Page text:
Some bottles of Bombay Sapphire in Canada give “extra” new meaning. The Canadian Food Inspection Agency recently found that a number of Bombay bottles have 77 percent alcohol by volume instead of the standard (and advertised) 40 percent alcohol by volume.

According to CNN Money, the agency only found a “small” number of 1.1 liter bottles with the upped alcohol. But the proof is all in the bottle.

The only reasonable advice for Canadians out there? Proceed with caution. No one has reported sickness from bad Bombay, but Bacardi, the company that owns Bombay Sapphire, put out a recall statement because of “an isolated consumer complaint and subsequent quality assurance checks.”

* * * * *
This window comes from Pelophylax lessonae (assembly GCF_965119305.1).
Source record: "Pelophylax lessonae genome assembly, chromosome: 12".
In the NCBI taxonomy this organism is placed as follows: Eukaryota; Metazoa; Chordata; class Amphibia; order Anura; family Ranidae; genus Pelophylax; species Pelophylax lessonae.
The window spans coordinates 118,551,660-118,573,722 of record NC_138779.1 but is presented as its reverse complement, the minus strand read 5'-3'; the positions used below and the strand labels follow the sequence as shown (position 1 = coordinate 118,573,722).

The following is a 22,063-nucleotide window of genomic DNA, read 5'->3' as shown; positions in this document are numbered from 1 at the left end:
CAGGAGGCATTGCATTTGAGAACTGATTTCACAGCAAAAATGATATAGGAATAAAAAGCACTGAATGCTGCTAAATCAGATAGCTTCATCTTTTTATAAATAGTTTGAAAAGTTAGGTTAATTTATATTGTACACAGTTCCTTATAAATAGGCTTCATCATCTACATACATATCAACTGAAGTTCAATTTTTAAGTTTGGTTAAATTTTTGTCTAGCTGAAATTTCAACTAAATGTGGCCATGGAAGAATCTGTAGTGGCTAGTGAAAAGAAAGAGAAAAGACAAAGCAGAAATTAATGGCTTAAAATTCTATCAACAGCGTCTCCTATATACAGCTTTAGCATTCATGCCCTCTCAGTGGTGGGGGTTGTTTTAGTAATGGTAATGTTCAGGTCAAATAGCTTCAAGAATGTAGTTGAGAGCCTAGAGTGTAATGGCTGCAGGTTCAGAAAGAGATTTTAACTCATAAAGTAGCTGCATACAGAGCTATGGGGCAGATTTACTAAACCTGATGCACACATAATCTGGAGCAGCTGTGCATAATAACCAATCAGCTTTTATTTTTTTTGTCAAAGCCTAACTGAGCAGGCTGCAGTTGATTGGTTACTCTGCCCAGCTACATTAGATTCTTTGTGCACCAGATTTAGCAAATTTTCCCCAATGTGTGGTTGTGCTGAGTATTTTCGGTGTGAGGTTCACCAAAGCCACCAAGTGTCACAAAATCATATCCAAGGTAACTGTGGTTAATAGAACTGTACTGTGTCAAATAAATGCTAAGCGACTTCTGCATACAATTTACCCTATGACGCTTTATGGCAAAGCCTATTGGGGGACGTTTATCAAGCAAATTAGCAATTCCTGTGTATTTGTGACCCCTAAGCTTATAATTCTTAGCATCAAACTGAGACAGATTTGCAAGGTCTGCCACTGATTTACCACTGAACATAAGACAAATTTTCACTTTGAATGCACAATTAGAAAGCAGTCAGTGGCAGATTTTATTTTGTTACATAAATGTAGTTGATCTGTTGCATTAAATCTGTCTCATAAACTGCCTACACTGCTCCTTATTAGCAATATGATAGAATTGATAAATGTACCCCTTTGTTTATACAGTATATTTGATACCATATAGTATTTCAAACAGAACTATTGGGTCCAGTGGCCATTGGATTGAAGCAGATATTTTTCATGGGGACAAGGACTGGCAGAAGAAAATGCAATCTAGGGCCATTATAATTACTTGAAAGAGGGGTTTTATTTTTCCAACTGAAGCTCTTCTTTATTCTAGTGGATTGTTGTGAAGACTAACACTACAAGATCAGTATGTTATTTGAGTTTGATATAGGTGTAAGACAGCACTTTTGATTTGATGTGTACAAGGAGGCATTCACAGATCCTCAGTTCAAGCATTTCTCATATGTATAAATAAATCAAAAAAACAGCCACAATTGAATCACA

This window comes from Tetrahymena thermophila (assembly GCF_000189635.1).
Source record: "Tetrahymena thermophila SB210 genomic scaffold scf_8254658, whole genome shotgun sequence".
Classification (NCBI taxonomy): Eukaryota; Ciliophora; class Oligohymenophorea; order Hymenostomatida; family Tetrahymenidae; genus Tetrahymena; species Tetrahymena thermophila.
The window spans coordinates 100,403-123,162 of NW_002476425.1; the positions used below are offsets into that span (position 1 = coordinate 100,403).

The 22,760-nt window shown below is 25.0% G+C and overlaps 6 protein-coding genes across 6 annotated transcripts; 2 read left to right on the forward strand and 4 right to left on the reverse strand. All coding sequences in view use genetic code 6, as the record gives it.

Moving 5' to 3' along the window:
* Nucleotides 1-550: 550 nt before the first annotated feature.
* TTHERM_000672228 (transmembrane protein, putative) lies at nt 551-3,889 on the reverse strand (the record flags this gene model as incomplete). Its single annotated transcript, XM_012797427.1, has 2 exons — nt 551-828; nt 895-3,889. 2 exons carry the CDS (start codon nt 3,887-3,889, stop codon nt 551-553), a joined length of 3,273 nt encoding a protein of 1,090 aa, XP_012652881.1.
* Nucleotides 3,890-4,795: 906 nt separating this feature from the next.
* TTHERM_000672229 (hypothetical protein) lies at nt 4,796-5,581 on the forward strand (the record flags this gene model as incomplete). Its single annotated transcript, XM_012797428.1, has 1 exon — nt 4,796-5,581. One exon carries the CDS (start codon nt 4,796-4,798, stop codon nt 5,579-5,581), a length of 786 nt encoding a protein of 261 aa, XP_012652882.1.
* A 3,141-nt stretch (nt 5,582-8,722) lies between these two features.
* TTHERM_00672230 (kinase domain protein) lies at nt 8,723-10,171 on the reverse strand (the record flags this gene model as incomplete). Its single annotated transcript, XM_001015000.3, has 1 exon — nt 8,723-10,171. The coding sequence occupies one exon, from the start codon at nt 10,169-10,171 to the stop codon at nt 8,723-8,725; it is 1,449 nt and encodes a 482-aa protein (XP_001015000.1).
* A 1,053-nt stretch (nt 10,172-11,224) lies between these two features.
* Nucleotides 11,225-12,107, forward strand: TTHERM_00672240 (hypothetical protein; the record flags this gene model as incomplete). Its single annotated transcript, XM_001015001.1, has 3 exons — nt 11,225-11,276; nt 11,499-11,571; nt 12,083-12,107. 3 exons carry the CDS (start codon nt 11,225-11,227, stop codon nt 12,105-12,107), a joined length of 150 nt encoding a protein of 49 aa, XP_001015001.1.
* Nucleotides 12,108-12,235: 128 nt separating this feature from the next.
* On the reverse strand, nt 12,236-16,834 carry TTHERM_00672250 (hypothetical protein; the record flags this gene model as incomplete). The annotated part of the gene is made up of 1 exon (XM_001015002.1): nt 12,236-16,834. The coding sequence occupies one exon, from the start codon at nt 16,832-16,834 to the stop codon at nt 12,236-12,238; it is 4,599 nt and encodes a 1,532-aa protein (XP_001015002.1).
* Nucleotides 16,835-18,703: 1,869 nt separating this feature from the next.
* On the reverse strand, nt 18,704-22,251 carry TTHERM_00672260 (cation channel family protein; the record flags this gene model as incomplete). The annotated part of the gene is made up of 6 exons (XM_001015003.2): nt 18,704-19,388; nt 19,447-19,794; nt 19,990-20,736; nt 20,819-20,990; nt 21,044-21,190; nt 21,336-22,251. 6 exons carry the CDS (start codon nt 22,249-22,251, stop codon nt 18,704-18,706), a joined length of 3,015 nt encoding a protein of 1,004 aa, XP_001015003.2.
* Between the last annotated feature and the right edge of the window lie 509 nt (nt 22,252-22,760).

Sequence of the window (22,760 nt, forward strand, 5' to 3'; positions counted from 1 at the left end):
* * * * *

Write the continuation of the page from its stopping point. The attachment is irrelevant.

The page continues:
There’s reason to complain. The most common high-proof alcohol is Bacardi 151, and this gin is even stronger. This is some incredible, moonshine-level alcohol.

It’s not just a Bombay problem, either. It’s a Canada problem. This is the second time in two months that Canada has had a mislabeled, over proof alcohol on the shelves. In March, bottles of Georgia Bay Vodka were recalled for having a blindingly high (figuratively speaking) 81 percent alcohol by volume.

Check before you make that next Gin & Tonic, otherwise you might be in for a fiery surprise.